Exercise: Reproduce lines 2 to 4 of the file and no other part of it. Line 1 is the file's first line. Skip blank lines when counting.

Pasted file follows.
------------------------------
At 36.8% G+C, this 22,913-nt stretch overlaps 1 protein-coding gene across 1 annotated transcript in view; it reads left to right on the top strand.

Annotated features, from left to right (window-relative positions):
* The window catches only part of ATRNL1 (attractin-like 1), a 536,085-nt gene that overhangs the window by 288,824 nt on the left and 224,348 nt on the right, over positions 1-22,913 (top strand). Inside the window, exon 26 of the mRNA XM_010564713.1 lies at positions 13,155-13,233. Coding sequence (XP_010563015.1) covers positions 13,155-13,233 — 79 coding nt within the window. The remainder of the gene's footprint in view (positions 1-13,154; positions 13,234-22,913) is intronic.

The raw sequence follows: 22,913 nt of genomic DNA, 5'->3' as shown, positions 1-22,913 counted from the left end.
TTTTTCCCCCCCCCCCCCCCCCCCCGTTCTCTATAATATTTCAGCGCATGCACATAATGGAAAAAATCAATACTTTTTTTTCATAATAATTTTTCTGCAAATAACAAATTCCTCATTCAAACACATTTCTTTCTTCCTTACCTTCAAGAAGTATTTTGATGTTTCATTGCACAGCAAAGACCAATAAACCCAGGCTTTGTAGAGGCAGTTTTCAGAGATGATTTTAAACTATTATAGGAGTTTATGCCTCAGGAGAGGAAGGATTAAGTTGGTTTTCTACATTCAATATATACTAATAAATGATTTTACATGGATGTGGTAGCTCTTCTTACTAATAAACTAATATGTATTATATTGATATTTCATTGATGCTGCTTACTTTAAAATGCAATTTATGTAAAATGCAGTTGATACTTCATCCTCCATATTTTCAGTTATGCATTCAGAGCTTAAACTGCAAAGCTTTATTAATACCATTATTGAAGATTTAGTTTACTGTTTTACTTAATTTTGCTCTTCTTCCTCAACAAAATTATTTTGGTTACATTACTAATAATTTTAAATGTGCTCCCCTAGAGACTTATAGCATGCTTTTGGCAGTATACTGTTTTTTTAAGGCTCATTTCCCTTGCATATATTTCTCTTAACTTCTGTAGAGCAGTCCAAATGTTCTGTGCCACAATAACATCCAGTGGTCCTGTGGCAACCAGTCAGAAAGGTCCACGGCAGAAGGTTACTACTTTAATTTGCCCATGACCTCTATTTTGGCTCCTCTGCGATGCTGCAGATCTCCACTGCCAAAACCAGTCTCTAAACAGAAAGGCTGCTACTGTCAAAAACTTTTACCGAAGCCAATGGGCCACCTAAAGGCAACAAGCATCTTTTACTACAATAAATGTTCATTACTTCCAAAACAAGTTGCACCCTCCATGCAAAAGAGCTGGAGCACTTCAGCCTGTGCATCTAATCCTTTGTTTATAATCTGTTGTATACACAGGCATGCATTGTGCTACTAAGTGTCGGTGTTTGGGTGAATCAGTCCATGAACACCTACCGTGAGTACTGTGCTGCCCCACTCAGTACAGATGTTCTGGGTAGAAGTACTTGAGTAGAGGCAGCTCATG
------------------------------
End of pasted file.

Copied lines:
Annotated features, from left to right (window-relative positions):
* The window catches only part of ATRNL1 (attractin-like 1), a 536,085-nt gene that overhangs the window by 288,824 nt on the left and 224,348 nt on the right, over positions 1-22,913 (top strand). Inside the window, exon 26 of the mRNA XM_010564713.1 lies at positions 13,155-13,233. Coding sequence (XP_010563015.1) covers positions 13,155-13,233 — 79 coding nt within the window. The remainder of the gene's footprint in view (positions 1-13,154; positions 13,234-22,913) is intronic.

The raw sequence follows: 22,913 nt of genomic DNA, 5'->3' as shown, positions 1-22,913 counted from the left end.